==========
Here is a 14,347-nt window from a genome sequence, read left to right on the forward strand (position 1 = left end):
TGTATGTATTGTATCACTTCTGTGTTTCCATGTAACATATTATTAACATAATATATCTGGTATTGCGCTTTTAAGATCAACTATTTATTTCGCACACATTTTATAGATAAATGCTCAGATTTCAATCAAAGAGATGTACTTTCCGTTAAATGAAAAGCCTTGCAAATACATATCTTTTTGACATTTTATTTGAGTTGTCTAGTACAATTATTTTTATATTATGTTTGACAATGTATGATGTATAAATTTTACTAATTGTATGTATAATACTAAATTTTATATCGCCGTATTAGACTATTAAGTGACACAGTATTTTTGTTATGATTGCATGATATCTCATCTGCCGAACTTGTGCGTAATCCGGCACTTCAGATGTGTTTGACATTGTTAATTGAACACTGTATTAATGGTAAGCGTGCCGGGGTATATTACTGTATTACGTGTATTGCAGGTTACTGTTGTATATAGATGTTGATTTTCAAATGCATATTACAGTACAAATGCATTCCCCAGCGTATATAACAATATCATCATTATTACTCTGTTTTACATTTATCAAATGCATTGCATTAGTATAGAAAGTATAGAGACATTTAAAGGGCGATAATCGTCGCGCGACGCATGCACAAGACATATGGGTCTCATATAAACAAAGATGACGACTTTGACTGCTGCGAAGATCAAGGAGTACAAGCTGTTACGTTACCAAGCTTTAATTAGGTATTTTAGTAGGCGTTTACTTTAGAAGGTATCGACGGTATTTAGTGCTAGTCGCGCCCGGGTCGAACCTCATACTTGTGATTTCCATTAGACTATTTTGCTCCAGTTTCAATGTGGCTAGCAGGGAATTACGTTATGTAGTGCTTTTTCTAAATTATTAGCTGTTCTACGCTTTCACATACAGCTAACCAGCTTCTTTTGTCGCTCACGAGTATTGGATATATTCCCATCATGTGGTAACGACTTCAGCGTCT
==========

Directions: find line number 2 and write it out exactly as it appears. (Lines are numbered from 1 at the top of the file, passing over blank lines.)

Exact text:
TGTATGTATTGTATCACTTCTGTGTTTCCATGTAACATATTATTAACATAATATATCTGGTATTGCGCTTTTAAGATCAACTATTTATTTCGCACACATTTTATAGATAAATGCTCAGATTTCAATCAAAGAGATGTACTTTCCGTTAAATGAAAAGCCTTGCAAATACATATCTTTTTGACATTTTATTTGAGTTGTCTAGTACAATTATTTTTATATTATGTTTGACAATGTATGATGTATAAATTTTACTAATTGTATGTATAATACTAAATTTTATATCGCCGTATTAGACTATTAAGTGACACAGTATTTTTGTTATGATTGCATGATATCTCATCTGCCGAACTTGTGCGTAATCCGGCACTTCAGATGTGTTTGACATTGTTAATTGAACACTGTATTAATGGTAAGCGTGCCGGGGTATATTACTGTATTACGTGTATTGCAGGTTACTGTTGTATATAGATGTTGATTTTCAAATGCATATTACAGTACAAATGCATTCCCCAGCGTATATAACAATATCATCATTATTACTCTGTTTTACATTTATCAAATGCATTGCATTAGTATAGAAAGTATAGAGACATTTAAAGGGCGATAATCGTCGCGCGACGCATGCACAAGACATATGGGTCTCATATAAACAAAGATGACGACTTTGACTGCTGCGAAGATCAAGGAGTACAAGCTGTTACGTTACCAAGCTTTAATTAGGTATTTTAGTAGGCGTTTACTTTAGAAGGTATCGACGGTATTTAGTGCTAGTCGCGCCCGGGTCGAACCTCATACTTGTGATTTCCATTAGACTATTTTGCTCCAGTTTCAATGTGGCTAGCAGGGAATTACGTTATGTAGTGCTTTTTCTAAATTATTAGCTGTTCTACGCTTTCACATACAGCTAACCAGCTTCTTTTGTCGCTCACGAGTATTGGATATATTCCCATCATGTGGTAACGACTTCAGCGTCT